I have, etc.,

H. W. Furniss.
[Inclosure 1.]

Minister Furniss to the Minister for Foreign Affairs.

(Not sent but read by Secretary Borno.)

Sir: Under date of March 31, 1908, I addressed a note to your excellency calling your attention to the fact that the authorities at various ports in Haiti were refusing to allow American tourists and business men to go on shore at different [Page 451] ports in Haiti where the boats, on which they were passengers, touch. I stated that this was not only causing unfavorable comment, but was seriously inconveniencing our business men to the detriment of American trade. I also remarked that this legation had frequently been greatly inconvenienced and annoyed by having to spend time to obtain permission for Americans, who were in transit, to come on shore here during the short time their steamers are in port. With these facts, I requested from your excellency a statement as to what is your Government’s policy in this matter.

In reply to my note, your excellency, under date of April 6, 1908, expressed regret that the authorities at the ports named had misinterpreted your Government’s orders, and you further stated that your Government particularly desired to facilitate the entrance into Haiti of foreigners, etc.

Your excellency will also recall that a few days subsequent to your official reply you personally called and assured me that orders had been given to the end that there would be no further cause for complaint.

Your excellency’s reply was communicated to my Government and in the last mail my Government expressed itself as pleased at the assurances which you gave me.

Yesterday morning, Sunday, Mr. Martin J. Iorns, a horticulturist of the United States Department of Agriculture at the agricultural experiment station, Porto Rico, arrived here on the S. S. Salvador. He was in transit for Cuba, but for various reasons was desirous of coming on shore to the legation. He made request of the Haitian official who boarded the Salvador for permission to land, which permission was refused. He explained who he was and gave one of his professional cards to the official with the request that it be handed to the general of the port, with the request that permission be granted him to come on shore during the stay of his steamer in port. After considerable delay, word came back that the general had refused the request.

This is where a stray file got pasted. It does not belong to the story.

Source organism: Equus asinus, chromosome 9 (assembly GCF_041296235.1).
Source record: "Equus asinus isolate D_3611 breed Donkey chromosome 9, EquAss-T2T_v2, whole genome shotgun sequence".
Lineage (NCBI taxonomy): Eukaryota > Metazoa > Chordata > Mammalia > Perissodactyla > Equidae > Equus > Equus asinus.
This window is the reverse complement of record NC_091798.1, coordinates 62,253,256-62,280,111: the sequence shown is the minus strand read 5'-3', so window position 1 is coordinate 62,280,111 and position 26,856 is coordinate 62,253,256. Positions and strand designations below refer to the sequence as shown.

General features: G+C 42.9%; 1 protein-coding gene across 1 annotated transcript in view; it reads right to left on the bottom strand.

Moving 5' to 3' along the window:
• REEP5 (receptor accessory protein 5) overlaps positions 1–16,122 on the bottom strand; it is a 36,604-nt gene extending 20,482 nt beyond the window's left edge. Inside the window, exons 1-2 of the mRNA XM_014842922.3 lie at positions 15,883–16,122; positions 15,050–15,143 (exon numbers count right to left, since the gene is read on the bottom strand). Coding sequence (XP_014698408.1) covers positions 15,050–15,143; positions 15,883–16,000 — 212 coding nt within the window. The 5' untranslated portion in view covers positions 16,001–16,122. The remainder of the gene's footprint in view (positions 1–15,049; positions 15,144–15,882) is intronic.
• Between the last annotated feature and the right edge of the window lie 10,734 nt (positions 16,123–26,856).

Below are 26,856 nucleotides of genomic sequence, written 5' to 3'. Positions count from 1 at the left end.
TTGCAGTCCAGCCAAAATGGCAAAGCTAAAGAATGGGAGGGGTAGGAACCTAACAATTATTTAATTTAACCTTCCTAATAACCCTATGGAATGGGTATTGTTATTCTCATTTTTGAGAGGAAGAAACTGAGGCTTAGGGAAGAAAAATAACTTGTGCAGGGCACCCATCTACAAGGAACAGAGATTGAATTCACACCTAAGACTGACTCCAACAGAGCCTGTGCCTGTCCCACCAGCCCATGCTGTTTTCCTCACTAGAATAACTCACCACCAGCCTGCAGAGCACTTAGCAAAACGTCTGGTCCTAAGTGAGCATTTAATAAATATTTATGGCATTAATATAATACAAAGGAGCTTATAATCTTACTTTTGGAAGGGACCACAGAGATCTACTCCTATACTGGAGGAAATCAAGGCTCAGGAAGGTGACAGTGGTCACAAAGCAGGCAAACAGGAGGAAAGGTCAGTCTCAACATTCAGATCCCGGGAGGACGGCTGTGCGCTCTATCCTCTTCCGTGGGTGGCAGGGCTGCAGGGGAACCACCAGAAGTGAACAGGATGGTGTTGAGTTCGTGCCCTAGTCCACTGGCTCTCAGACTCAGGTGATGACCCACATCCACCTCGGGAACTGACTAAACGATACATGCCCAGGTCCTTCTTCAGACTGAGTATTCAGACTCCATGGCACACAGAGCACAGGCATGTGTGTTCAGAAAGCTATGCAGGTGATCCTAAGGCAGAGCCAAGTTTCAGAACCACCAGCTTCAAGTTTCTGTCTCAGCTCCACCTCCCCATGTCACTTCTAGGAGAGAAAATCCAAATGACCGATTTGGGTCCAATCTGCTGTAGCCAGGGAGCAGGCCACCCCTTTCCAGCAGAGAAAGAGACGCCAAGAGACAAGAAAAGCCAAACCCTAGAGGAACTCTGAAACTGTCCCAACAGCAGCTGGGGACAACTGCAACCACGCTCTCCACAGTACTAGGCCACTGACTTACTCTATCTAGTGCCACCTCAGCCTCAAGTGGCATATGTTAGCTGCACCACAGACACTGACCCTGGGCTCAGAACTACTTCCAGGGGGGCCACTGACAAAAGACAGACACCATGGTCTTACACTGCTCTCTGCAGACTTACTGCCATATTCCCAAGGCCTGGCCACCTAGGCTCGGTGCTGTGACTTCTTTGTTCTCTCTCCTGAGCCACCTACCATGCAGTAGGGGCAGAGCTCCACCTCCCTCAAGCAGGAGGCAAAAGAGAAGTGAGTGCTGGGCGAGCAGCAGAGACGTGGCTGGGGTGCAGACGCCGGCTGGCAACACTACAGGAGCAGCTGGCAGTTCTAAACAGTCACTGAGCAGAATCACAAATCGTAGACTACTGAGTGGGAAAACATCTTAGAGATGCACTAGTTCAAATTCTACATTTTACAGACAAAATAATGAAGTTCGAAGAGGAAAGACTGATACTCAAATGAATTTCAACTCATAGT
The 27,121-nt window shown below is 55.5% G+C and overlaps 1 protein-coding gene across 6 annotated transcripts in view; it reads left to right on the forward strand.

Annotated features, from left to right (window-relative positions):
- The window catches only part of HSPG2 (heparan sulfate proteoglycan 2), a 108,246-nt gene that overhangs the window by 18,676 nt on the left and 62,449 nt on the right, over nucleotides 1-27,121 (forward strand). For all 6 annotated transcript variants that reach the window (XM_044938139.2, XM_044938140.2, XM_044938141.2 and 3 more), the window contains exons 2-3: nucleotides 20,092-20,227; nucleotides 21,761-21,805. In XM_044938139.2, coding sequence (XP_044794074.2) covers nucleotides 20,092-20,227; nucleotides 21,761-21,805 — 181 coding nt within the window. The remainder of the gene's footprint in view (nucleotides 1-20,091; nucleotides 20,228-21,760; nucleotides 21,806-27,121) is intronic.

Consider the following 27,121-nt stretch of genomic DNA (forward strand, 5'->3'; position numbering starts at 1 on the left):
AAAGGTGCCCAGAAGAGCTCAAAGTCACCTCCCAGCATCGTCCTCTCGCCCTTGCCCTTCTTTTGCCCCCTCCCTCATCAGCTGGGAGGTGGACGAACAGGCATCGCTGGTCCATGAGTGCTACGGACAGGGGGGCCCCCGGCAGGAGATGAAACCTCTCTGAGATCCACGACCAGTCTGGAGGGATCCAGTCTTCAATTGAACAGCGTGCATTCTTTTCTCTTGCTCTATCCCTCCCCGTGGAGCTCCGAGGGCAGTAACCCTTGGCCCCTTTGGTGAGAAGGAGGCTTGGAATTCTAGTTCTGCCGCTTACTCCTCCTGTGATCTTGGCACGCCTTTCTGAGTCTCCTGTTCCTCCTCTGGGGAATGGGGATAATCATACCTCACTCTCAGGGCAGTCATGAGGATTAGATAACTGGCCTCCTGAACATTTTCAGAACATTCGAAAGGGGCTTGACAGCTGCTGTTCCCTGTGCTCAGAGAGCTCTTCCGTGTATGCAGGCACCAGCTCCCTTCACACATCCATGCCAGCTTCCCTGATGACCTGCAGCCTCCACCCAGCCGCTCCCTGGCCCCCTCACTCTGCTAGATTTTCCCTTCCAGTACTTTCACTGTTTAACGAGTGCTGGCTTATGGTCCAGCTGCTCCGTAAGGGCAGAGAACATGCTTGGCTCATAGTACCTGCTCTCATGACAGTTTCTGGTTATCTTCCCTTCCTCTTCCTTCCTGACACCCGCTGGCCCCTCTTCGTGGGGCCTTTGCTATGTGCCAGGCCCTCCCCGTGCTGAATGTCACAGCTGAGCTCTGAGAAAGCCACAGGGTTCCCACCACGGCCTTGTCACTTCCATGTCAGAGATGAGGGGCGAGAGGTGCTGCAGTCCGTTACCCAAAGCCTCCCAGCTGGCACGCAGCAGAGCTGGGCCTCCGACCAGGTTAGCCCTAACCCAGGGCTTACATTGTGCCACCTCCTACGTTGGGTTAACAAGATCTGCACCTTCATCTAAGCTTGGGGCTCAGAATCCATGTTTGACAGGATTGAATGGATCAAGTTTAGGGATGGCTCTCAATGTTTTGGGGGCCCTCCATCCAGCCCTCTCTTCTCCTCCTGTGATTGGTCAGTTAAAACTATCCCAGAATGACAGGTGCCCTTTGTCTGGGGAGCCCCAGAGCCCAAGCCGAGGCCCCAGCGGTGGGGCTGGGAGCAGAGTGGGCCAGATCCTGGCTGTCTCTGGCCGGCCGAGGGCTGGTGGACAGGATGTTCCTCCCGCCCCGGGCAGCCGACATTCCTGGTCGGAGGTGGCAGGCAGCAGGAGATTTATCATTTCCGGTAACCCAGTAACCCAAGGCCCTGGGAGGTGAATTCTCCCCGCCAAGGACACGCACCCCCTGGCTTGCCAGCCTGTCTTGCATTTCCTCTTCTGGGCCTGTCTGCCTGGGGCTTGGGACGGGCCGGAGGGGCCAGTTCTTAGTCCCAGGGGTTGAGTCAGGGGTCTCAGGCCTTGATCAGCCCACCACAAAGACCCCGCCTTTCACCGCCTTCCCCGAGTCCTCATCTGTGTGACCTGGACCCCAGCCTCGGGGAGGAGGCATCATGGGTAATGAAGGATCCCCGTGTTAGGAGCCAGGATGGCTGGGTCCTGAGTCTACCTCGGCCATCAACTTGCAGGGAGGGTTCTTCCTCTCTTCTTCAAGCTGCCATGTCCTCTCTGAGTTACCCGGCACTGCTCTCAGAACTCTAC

About noon, a Haitian, an employee in the bureau of the port, brought me a letter from Mr. Iorns, in which he stated his case and asked that the permission desired be obtained for him. I explained to the employee who Mr. Iorns is and showed him, for his information, your note of the 6th ultimo referred to above. In addition I gave the said employee my card for delivery to the bureau of the port and on this card I explained who Mr. Iorns is, made request that he be allowed to land, etc. It seems to me that this would be more than enough to accomplish my desire, and, as I was particularly occupied at the legation for the moment, the matter was dropped. At 3 o’clock Mr. Moore of the legation staff, happening to call, I sent him to see what had become of Mr. Iorns, as he had not called at the legation. Mr. Moore went to the bureau of the port where he was told that my card had been received and understood, but that the general had not returned and as strict orders had been given not to allow anyone to land from the S. S. Salvador, the officials in charge could not grant the permission requested. Mr. Moore then proceeded on board to explain the matter to Mr. Iorns.